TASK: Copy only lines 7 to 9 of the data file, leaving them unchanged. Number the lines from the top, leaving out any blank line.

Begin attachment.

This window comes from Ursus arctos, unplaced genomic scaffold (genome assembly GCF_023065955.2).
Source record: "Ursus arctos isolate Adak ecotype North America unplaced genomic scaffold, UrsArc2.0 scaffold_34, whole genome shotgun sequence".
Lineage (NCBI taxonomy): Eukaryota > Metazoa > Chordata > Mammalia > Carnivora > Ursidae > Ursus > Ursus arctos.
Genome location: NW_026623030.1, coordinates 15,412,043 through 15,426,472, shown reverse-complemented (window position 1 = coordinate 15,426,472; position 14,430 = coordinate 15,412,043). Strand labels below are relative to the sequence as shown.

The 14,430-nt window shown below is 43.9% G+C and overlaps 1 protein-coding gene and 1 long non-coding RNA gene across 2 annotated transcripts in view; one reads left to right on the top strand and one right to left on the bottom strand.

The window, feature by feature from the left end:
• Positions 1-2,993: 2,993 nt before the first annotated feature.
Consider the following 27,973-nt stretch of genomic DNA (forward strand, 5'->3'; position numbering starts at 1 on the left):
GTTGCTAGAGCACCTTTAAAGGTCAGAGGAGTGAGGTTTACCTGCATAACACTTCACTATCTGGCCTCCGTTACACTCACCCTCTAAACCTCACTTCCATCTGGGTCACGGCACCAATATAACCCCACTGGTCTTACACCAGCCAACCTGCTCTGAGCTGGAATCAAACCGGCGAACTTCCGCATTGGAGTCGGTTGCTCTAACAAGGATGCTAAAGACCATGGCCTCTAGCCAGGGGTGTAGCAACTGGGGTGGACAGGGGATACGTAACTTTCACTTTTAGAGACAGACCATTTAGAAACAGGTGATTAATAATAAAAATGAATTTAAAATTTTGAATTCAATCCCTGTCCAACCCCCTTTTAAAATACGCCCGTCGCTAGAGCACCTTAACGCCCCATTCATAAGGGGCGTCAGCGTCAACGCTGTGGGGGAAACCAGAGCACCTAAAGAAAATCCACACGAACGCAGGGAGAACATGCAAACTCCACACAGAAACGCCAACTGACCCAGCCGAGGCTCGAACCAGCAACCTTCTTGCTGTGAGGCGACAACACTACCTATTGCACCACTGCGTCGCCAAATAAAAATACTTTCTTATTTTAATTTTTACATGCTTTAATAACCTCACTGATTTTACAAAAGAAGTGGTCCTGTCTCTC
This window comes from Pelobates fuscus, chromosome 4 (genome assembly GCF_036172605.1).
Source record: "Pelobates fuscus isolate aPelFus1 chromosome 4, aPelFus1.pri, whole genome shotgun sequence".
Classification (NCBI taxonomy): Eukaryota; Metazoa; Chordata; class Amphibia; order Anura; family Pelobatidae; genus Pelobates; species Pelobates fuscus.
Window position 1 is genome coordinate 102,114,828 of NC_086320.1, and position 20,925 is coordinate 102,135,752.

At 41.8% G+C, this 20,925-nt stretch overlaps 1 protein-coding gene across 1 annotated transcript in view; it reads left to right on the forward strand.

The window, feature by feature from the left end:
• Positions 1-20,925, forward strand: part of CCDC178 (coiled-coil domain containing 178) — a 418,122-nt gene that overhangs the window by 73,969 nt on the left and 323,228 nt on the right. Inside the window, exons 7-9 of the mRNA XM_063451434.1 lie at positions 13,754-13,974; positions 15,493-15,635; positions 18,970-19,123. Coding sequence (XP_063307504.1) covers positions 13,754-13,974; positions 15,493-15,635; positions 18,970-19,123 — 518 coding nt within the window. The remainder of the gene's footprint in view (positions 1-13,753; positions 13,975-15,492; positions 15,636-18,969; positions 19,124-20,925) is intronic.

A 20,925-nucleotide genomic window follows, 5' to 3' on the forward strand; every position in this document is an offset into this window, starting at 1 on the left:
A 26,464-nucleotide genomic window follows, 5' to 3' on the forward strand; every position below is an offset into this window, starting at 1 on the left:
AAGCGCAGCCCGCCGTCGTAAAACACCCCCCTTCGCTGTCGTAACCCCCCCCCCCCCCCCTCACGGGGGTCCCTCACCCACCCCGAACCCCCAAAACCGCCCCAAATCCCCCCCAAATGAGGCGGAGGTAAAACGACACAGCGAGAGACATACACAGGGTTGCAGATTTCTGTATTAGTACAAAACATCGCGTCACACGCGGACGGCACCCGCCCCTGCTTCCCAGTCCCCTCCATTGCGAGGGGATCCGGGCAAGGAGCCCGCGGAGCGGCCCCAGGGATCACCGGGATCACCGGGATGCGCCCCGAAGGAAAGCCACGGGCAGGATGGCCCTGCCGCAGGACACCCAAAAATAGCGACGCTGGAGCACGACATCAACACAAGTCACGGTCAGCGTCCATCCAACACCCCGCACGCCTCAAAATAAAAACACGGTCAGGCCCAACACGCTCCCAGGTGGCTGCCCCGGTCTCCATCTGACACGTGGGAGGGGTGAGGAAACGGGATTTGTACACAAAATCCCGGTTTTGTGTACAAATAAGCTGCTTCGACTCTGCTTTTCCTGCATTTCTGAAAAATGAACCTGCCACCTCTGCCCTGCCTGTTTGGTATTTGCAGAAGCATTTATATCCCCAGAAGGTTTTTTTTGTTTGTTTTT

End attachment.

• Positions 1-2,993: 2,993 nt before the first annotated feature.
Consider the following 27,973-nt stretch of genomic DNA (forward strand, 5'->3'; position numbering starts at 1 on the left):
GTTGCTAGAGCACCTTTAAAGGTCAGAGGAGTGAGGTTTACCTGCATAACACTTCACTATCTGGCCTCCGTTACACTCACCCTCTAAACCTCACTTCCATCTGGGTCACGGCACCAATATAACCCCACTGGTCTTACACCAGCCAACCTGCTCTGAGCTGGAATCAAACCGGCGAACTTCCGCATTGGAGTCGGTTGCTCTAACAAGGATGCTAAAGACCATGGCCTCTAGCCAGGGGTGTAGCAACTGGGGTGGACAGGGGATACGTAACTTTCACTTTTAGAGACAGACCATTTAGAAACAGGTGATTAATAATAAAAATGAATTTAAAATTTTGAATTCAATCCCTGTCCAACCCCCTTTTAAAATACGCCCGTCGCTAGAGCACCTTAACGCCCCATTCATAAGGGGCGTCAGCGTCAACGCTGTGGGGGAAACCAGAGCACCTAAAGAAAATCCACACGAACGCAGGGAGAACATGCAAACTCCACACAGAAACGCCAACTGACCCAGCCGAGGCTCGAACCAGCAACCTTCTTGCTGTGAGGCGACAACACTACCTATTGCACCACTGCGTCGCCAAATAAAAATACTTTCTTATTTTAATTTTTACATGCTTTAATAACCTCACTGATTTTACAAAAGAAGTGGTCCTGTCTCTC